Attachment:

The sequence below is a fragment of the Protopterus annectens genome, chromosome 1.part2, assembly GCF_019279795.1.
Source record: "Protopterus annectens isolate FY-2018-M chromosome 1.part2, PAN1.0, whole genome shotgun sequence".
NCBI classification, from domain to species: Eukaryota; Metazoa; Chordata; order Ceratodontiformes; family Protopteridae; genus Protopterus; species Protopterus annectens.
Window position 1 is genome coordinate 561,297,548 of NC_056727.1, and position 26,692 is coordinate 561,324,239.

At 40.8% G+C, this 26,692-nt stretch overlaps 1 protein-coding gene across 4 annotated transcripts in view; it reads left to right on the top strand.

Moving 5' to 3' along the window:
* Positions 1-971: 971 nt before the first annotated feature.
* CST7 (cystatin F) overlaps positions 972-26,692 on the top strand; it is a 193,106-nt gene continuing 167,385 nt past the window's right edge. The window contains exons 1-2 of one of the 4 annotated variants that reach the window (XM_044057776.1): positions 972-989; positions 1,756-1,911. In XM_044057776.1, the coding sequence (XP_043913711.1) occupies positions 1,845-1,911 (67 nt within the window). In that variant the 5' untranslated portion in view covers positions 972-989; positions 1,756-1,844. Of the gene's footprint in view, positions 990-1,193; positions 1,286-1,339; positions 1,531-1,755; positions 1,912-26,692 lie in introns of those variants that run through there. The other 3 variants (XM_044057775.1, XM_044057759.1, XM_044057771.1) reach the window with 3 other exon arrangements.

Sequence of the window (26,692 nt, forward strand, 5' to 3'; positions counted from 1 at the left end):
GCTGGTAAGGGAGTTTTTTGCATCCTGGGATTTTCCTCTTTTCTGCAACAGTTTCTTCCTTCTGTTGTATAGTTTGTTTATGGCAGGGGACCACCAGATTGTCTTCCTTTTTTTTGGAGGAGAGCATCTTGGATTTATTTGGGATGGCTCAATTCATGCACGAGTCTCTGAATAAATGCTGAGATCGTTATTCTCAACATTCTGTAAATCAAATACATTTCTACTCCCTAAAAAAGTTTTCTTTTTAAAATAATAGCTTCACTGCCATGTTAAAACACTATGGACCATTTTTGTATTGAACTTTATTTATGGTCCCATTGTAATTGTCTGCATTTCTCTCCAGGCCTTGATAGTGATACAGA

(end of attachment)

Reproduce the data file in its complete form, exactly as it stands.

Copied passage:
The sequence below is a fragment of the Protopterus annectens genome, chromosome 1.part2, assembly GCF_019279795.1.
Source record: "Protopterus annectens isolate FY-2018-M chromosome 1.part2, PAN1.0, whole genome shotgun sequence".
NCBI classification, from domain to species: Eukaryota; Metazoa; Chordata; order Ceratodontiformes; family Protopteridae; genus Protopterus; species Protopterus annectens.
Window position 1 is genome coordinate 561,297,548 of NC_056727.1, and position 26,692 is coordinate 561,324,239.

At 40.8% G+C, this 26,692-nt stretch overlaps 1 protein-coding gene across 4 annotated transcripts in view; it reads left to right on the top strand.

Moving 5' to 3' along the window:
* Positions 1-971: 971 nt before the first annotated feature.
* CST7 (cystatin F) overlaps positions 972-26,692 on the top strand; it is a 193,106-nt gene continuing 167,385 nt past the window's right edge. The window contains exons 1-2 of one of the 4 annotated variants that reach the window (XM_044057776.1): positions 972-989; positions 1,756-1,911. In XM_044057776.1, the coding sequence (XP_043913711.1) occupies positions 1,845-1,911 (67 nt within the window). In that variant the 5' untranslated portion in view covers positions 972-989; positions 1,756-1,844. Of the gene's footprint in view, positions 990-1,193; positions 1,286-1,339; positions 1,531-1,755; positions 1,912-26,692 lie in introns of those variants that run through there. The other 3 variants (XM_044057775.1, XM_044057759.1, XM_044057771.1) reach the window with 3 other exon arrangements.

Sequence of the window (26,692 nt, forward strand, 5' to 3'; positions counted from 1 at the left end):
GCTGGTAAGGGAGTTTTTTGCATCCTGGGATTTTCCTCTTTTCTGCAACAGTTTCTTCCTTCTGTTGTATAGTTTGTTTATGGCAGGGGACCACCAGATTGTCTTCCTTTTTTTTGGAGGAGAGCATCTTGGATTTATTTGGGATGGCTCAATTCATGCACGAGTCTCTGAATAAATGCTGAGATCGTTATTCTCAACATTCTGTAAATCAAATACATTTCTACTCCCTAAAAAAGTTTTCTTTTTAAAATAATAGCTTCACTGCCATGTTAAAACACTATGGACCATTTTTGTATTGAACTTTATTTATGGTCCCATTGTAATTGTCTGCATTTCTCTCCAGGCCTTGATAGTGATACAGA